During the WW II, Spate worked as a military censor in India and was also injured the Burmese War

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Australian Geographer
Oskar Spate. Twitter
  • Oskar Spate was a renowned Australian Geographer
  • In 1955, Spate visited India to write the second edition of his book, ‘India and Pakistan: A General and Regional Geography’
  • Spate was also a spectator of 1956 Republic Day Parade and celebrations

New Delhi, August 15, 2017: Renowned Australian Geographer of the time, Oskar Spate, made a number of visits to India.

In the December of the year 1955, Spate arrived in Chennai to begin his tour of India. The real purpose of this tour to India was to make the second edition of his book ‘India and Pakistan: A General and Regional Geography’.

George Kuriyan, professor of geography, along with students were awaiting Oskar Spate in Chennai. They were to accompany Spate in his journey to New Delhi, where they would be an audience to the 1956 Republic Day Parade.

ALSO READ: Five Important Eras in Indian History: How the Indian Map was drawn and redrawn!

Upon reaching Agra for the Indian Science Congress, Spate chanced upon Jawaharlal Nehru. Spate was attending the Science Congress as representative of Australia and New Zealand Association for the Advancement of Science.

Spate recalls this meeting in his 1991 ‘On the Margins of History: From the Punjab to Fiji’ where he remembers Nehru as having an impressive intellectual grasp. They had a conversation regarding the Nehru government’s redrawing of the Indian territories according to lingual identities.

For one, Spate argued that Jhansi deserves to fall under Madhya Pradesh and not Uttar Pradesh. Nehru agreed with Spate.

Interesting to note is the background where Oskar Spate stems from. The geographer was part of the cartography that was revised at the time of partition. This background has something to do with Jhansi.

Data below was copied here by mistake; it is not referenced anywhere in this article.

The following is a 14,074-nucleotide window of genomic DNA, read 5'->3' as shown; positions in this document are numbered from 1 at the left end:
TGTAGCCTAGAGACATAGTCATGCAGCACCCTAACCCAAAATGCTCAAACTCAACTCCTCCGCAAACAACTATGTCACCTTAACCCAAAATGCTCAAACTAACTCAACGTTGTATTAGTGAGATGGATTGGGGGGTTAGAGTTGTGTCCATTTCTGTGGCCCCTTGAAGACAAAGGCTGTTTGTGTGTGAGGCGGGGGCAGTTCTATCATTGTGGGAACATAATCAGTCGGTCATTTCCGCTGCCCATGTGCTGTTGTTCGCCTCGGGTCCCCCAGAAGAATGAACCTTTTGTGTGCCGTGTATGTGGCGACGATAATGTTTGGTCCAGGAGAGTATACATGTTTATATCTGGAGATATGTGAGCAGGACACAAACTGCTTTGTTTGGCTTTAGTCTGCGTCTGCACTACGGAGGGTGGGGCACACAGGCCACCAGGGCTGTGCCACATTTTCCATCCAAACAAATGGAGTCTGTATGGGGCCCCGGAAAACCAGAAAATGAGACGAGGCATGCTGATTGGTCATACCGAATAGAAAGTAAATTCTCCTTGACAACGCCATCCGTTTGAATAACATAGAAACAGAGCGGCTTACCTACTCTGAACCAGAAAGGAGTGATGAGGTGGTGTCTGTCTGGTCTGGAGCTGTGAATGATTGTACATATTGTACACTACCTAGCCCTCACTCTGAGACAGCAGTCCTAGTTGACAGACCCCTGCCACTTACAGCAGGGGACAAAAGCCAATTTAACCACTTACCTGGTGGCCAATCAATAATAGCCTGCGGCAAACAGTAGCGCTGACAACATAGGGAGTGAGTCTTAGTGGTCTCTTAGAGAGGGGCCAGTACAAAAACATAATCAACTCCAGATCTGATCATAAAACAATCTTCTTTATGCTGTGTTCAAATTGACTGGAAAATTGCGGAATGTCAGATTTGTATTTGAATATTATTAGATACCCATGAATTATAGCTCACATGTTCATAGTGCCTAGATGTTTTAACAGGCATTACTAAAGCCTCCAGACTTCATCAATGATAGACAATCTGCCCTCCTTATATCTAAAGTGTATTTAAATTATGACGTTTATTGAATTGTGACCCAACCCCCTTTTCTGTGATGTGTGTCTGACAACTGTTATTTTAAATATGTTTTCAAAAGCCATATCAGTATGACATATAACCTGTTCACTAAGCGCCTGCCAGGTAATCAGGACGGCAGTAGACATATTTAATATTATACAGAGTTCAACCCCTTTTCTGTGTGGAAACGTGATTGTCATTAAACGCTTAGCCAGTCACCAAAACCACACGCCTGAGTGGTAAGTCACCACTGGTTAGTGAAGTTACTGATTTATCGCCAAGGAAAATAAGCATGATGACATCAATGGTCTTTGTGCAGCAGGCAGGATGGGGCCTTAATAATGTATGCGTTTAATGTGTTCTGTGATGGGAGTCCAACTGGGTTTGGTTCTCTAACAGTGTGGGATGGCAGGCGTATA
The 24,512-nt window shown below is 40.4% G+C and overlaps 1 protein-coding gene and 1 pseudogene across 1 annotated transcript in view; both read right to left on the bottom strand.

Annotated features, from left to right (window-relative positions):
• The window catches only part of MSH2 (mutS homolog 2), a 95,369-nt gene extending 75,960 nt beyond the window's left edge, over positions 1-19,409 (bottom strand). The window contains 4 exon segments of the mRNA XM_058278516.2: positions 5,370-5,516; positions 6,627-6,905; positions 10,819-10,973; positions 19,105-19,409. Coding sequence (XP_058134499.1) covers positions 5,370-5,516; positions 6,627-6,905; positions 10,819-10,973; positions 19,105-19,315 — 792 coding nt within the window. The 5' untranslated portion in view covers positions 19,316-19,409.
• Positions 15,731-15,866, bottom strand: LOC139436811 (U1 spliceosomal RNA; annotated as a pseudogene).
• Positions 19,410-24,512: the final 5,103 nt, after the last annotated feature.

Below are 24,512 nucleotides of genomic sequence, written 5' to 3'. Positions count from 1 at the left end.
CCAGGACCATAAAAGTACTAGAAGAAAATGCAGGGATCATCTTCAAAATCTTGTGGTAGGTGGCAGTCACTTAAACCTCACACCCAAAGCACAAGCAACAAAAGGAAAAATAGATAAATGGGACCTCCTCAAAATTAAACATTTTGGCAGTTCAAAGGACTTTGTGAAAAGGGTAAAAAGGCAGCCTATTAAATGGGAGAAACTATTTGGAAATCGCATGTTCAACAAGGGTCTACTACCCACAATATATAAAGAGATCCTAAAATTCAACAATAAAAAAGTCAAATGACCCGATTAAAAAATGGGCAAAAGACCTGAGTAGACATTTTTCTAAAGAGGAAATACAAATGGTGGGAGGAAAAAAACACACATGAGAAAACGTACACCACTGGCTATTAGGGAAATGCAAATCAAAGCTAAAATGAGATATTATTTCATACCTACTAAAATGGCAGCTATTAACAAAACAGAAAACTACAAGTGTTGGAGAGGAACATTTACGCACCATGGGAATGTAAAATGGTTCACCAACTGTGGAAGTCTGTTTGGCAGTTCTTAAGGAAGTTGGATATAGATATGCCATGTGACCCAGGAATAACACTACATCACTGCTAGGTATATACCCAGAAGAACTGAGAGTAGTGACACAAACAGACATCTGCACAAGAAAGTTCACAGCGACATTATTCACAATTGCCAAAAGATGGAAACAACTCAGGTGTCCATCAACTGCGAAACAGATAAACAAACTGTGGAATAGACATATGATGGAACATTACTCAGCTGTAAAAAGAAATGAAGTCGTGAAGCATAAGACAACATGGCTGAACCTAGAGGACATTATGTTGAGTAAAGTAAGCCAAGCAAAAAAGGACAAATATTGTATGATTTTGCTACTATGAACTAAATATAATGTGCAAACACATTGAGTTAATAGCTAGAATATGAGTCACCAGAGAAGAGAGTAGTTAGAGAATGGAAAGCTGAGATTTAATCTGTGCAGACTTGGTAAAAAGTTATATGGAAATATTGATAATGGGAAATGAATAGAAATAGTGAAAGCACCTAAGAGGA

Till two years back, India’s borders with Bangladesh on the map created a big question on the nature of the enclaves. For decades, people living in this conclave were ignored. These questions were answered in 2015 by redrawing the map.

Like Jhansi, even the princely state of Baroda was a mess that needed up clearing too. The 1909 version of Baroda map hardly showcases a state. As LiveMint puts it, “Incorporating Baroda state into the Indian republic was thus not just a matter of unity and statesmanship but also logistical sanity.”

This mess and anomalies in Indian map came to the notice of British officials at the time of the implementation of two state theory, i.e. the partition of India and Pakistan.

Spate and few others had realized that geography could not go hand in hand with politics, considering the religious aspects and distinctions.

During the WW II, Spate worked as a military censor in India and was also injured the Burmese War. In 1947 when Spate was residing in London, he received a letter from Mirza Ali, Imam of Ahmadiyya Mosque in London.

The Ahmadiyya Movement was born in Qadian which is 60 km from Amritsar. The Imam was pleading that Qadian is put on the Pakistani side of the map. Qadian is the place where Mirza Ghulam Ahmed proclaimed himself the chosen caliph.

Spate was quick to jump in this problematic scenario. He would get a chance to be sent out on a sponsored tour of India.

The three parties involved (Congeress, Muslim League and Sikhs) made the partition of Punjab problematic.

Congress desired Nankana Sahib be included. Muslim League wished for the line to be drawn east side of Amritsar so as to include Ludhiana and Gurdaspur. The Sikhs somewhat sided with the Congress.

Although Oskar Spate was fond of Qadian and the residents, the place eventually fell on the Indian side of the map.

As for Jhansi, the State Reorganization Committee got back to Spate in 1991, explaining to him that the locals wanted to stay in their British administered province and did not want to risk resettlement in a new state.

Also, it was Rani Laxmibai after all whose rebellion led to the annexation of British administered territories.

– Prepared by Saksham Narula of NewsGram. Twitter: @Saksham2394